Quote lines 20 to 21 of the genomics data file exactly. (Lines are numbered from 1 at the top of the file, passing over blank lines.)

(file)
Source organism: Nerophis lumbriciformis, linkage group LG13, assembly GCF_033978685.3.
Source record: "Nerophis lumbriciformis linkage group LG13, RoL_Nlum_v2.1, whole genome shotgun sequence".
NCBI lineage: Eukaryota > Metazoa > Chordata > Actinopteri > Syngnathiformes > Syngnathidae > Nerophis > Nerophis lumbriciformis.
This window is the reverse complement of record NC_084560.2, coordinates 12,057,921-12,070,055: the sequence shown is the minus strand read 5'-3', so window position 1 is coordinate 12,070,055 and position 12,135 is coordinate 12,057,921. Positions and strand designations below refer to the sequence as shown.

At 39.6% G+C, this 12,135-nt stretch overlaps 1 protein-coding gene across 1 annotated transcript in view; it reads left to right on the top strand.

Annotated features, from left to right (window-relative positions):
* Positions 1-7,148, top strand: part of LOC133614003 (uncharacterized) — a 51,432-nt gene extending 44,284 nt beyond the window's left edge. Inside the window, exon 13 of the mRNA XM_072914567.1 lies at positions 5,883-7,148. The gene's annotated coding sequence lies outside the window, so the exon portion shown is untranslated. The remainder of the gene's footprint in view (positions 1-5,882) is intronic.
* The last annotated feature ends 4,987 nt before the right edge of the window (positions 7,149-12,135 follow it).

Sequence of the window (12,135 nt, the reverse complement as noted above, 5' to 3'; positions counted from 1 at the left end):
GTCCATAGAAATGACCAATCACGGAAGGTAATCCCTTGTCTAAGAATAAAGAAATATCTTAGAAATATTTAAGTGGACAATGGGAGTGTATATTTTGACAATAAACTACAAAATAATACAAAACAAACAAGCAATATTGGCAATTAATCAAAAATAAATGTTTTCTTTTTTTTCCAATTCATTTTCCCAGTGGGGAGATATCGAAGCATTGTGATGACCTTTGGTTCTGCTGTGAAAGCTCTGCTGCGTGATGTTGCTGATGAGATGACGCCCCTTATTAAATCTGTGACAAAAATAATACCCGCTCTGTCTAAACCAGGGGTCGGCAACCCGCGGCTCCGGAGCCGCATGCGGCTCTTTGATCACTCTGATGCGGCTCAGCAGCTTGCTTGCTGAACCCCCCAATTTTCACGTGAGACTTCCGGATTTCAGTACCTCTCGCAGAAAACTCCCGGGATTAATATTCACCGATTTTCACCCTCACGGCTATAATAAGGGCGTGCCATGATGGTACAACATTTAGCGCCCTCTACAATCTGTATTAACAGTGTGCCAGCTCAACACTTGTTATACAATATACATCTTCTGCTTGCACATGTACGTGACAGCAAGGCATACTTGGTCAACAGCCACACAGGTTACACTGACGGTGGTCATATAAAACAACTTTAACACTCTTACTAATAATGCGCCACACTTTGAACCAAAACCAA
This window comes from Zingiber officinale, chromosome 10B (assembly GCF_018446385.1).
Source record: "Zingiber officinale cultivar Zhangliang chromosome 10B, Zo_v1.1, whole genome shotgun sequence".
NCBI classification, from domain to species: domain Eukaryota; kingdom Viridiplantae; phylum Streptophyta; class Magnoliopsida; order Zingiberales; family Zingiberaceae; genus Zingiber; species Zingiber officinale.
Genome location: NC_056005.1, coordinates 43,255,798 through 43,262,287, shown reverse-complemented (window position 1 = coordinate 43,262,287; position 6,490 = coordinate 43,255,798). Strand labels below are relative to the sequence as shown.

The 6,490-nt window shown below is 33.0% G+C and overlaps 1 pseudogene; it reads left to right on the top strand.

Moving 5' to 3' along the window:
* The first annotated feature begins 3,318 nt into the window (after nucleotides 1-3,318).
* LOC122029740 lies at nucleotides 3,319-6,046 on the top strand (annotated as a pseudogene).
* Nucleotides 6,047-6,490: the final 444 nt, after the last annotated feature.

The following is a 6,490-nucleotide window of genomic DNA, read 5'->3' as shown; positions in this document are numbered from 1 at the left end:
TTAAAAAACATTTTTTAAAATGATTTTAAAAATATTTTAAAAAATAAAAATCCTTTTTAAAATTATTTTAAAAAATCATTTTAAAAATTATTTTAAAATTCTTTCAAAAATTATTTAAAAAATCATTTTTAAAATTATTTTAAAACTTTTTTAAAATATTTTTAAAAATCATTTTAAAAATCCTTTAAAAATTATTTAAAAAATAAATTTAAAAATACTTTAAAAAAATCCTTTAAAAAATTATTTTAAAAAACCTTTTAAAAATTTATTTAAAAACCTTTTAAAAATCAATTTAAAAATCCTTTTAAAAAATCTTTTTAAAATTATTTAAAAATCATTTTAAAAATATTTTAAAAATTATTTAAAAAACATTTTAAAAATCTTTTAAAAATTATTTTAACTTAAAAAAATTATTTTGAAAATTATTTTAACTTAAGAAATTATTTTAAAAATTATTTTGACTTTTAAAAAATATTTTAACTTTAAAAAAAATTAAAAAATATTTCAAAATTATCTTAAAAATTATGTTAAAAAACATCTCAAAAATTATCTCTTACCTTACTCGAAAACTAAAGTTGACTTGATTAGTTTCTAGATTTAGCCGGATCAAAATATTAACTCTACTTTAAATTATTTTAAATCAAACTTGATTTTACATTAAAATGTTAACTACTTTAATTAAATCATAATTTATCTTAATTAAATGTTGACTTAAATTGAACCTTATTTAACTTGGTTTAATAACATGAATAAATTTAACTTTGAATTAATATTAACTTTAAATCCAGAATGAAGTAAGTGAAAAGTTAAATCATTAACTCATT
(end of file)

The following is a 6,490-nucleotide window of genomic DNA, read 5'->3' as shown; positions in this document are numbered from 1 at the left end:
TTAAAAAACATTTTTTAAAATGATTTTAAAAATATTTTAAAAAATAAAAATCCTTTTTAAAATTATTTTAAAAAATCATTTTAAAAATTATTTTAAAATTCTTTCAAAAATTATTTAAAAAATCATTTTTAAAATTATTTTAAAACTTTTTTAAAATATTTTTAAAAATCATTTTAAAAATCCTTTAAAAATTATTTAAAAAATAAATTTAAAAATACTTTAAAAAAATCCTTTAAAAAATTATTTTAAAAAACCTTTTAAAAATTTATTTAAAAACCTTTTAAAAATCAATTTAAAAATCCTTTTAAAAAATCTTTTTAAAATTATTTAAAAATCATTTTAAAAATATTTTAAAAATTATTTAAAAAACATTTTAAAAATCTTTTAAAAATTATTTTAACTTAAAAAAATTATTTTGAAAATTATTTTAACTTAAGAAATTATTTTAAAAATTATTTTGACTTTTAAAAAATATTTTAACTTTAAAAAAAATTAAAAAATATTTCAAAATTATCTTAAAAATTATGTTAAAAAACATCTCAAAAATTATCTCTTACCTTACTCGAAAACTAAAGTTGACTTGATTAGTTTCTAGATTTAGCCGGATCAAAATATTAACTCTACTTTAAATTATTTTAAATCAAACTTGATTTTACATTAAAATGTTAACTACTTTAATTAAATCATAATTTATCTTAATTAAATGTTGACTTAAATTGAACCTTATTTAACTTGGTTTAATAACATGAATAAATTTAACTTTGAATTAATATTAACTTTAAATCCAGAATGAAGTAAGTGAAAAGTTAAATCATTAACTCATT